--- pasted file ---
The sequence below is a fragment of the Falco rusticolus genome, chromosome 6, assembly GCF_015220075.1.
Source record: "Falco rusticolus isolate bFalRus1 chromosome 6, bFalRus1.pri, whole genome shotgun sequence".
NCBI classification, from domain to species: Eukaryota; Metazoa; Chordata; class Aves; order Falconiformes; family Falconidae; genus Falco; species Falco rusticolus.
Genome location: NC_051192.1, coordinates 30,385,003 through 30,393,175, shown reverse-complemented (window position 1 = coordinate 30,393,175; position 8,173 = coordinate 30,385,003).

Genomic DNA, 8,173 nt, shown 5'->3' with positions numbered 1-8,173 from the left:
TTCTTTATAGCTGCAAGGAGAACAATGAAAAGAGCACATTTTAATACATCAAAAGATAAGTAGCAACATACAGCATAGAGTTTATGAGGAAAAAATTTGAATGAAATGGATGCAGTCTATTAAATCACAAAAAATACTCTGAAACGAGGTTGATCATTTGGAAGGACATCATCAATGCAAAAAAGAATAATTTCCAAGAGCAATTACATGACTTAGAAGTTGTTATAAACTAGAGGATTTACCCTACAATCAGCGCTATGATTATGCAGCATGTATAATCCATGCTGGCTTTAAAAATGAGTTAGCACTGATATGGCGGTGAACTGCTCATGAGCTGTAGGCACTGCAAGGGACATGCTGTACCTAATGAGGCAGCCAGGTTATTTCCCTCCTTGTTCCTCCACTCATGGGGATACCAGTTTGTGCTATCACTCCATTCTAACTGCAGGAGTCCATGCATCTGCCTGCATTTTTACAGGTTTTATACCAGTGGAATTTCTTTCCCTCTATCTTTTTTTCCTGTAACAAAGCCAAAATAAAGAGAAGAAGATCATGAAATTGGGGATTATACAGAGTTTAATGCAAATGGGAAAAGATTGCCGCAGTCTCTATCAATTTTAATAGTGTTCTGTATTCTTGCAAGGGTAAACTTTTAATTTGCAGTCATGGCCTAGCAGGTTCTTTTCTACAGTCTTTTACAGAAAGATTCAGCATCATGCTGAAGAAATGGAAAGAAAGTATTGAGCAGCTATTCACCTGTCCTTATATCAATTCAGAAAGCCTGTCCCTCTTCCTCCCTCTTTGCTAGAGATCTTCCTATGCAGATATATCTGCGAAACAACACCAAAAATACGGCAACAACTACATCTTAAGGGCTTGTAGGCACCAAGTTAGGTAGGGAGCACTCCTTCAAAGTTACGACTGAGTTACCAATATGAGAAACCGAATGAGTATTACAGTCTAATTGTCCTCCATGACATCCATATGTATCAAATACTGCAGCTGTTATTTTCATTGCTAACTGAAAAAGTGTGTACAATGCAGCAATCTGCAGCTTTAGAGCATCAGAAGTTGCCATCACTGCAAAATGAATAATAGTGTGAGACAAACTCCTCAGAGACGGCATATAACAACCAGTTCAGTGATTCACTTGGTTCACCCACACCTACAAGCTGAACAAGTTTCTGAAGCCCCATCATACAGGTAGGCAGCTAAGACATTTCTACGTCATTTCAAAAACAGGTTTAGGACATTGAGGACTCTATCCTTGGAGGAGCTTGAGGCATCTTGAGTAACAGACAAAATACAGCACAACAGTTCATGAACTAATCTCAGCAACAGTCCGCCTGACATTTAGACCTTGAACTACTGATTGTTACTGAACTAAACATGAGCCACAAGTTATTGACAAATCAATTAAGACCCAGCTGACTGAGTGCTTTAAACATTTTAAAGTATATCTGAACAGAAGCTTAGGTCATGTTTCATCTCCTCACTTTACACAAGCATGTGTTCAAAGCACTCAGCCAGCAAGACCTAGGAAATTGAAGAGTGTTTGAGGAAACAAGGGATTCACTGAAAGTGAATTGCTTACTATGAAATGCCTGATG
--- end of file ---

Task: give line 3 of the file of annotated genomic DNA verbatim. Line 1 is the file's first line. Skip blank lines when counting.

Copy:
NCBI classification, from domain to species: Eukaryota; Metazoa; Chordata; class Aves; order Falconiformes; family Falconidae; genus Falco; species Falco rusticolus.